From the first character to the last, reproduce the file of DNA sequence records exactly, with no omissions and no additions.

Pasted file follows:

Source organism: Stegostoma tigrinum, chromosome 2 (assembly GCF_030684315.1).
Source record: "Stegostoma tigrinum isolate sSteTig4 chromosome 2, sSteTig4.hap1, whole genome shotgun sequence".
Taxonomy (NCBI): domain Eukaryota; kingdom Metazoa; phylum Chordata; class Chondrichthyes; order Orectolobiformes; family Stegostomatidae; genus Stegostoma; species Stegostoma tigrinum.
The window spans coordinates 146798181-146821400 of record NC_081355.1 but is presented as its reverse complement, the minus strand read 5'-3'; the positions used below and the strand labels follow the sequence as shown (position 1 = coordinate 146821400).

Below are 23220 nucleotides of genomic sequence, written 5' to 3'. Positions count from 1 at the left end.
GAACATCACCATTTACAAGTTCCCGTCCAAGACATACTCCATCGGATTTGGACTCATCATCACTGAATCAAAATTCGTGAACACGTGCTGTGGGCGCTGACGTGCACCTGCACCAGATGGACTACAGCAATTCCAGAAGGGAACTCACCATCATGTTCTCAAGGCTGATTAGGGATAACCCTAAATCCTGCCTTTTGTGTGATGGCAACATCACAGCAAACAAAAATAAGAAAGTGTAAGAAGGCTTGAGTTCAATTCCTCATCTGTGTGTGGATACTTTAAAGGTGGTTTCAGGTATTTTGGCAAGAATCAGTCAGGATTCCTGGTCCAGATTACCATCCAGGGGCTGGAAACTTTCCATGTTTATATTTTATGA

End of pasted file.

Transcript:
Source organism: Stegostoma tigrinum, chromosome 2 (assembly GCF_030684315.1).
Source record: "Stegostoma tigrinum isolate sSteTig4 chromosome 2, sSteTig4.hap1, whole genome shotgun sequence".
Taxonomy (NCBI): domain Eukaryota; kingdom Metazoa; phylum Chordata; class Chondrichthyes; order Orectolobiformes; family Stegostomatidae; genus Stegostoma; species Stegostoma tigrinum.
The window spans coordinates 146798181-146821400 of record NC_081355.1 but is presented as its reverse complement, the minus strand read 5'-3'; the positions used below and the strand labels follow the sequence as shown (position 1 = coordinate 146821400).

Below are 23220 nucleotides of genomic sequence, written 5' to 3'. Positions count from 1 at the left end.
GAACATCACCATTTACAAGTTCCCGTCCAAGACATACTCCATCGGATTTGGACTCATCATCACTGAATCAAAATTCGTGAACACGTGCTGTGGGCGCTGACGTGCACCTGCACCAGATGGACTACAGCAATTCCAGAAGGGAACTCACCATCATGTTCTCAAGGCTGATTAGGGATAACCCTAAATCCTGCCTTTTGTGTGATGGCAACATCACAGCAAACAAAAATAAGAAAGTGTAAGAAGGCTTGAGTTCAATTCCTCATCTGTGTGTGGATACTTTAAAGGTGGTTTCAGGTATTTTGGCAAGAATCAGTCAGGATTCCTGGTCCAGATTACCATCCAGGGGCTGGAAACTTTCCATGTTTATATTTTATGA